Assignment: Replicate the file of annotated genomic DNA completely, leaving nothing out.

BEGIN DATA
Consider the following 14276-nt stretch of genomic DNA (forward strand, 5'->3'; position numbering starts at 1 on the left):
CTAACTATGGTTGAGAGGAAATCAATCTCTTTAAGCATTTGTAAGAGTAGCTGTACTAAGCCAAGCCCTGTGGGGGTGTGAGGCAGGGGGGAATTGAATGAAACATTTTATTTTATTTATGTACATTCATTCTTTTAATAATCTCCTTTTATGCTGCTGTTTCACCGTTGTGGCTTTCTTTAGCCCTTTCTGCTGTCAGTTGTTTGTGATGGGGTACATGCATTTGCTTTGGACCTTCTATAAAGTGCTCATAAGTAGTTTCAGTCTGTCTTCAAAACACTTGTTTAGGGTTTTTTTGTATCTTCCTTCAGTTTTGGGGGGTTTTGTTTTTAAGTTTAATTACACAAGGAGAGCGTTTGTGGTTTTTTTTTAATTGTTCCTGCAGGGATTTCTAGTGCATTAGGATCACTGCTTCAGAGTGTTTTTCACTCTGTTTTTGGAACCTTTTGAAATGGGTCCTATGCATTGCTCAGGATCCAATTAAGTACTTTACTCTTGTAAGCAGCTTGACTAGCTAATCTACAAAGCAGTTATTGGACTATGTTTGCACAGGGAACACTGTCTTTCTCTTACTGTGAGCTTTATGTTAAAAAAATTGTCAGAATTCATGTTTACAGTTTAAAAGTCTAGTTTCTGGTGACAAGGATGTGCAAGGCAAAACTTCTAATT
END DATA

Consider the following 14276-nt stretch of genomic DNA (forward strand, 5'->3'; position numbering starts at 1 on the left):
CTAACTATGGTTGAGAGGAAATCAATCTCTTTAAGCATTTGTAAGAGTAGCTGTACTAAGCCAAGCCCTGTGGGGGTGTGAGGCAGGGGGGAATTGAATGAAACATTTTATTTTATTTATGTACATTCATTCTTTTAATAATCTCCTTTTATGCTGCTGTTTCACCGTTGTGGCTTTCTTTAGCCCTTTCTGCTGTCAGTTGTTTGTGATGGGGTACATGCATTTGCTTTGGACCTTCTATAAAGTGCTCATAAGTAGTTTCAGTCTGTCTTCAAAACACTTGTTTAGGGTTTTTTTGTATCTTCCTTCAGTTTTGGGGGGTTTTGTTTTTAAGTTTAATTACACAAGGAGAGCGTTTGTGGTTTTTTTTTAATTGTTCCTGCAGGGATTTCTAGTGCATTAGGATCACTGCTTCAGAGTGTTTTTCACTCTGTTTTTGGAACCTTTTGAAATGGGTCCTATGCATTGCTCAGGATCCAATTAAGTACTTTACTCTTGTAAGCAGCTTGACTAGCTAATCTACAAAGCAGTTATTGGACTATGTTTGCACAGGGAACACTGTCTTTCTCTTACTGTGAGCTTTATGTTAAAAAAATTGTCAGAATTCATGTTTACAGTTTAAAAGTCTAGTTTCTGGTGACAAGGATGTGCAAGGCAAAACTTCTAATT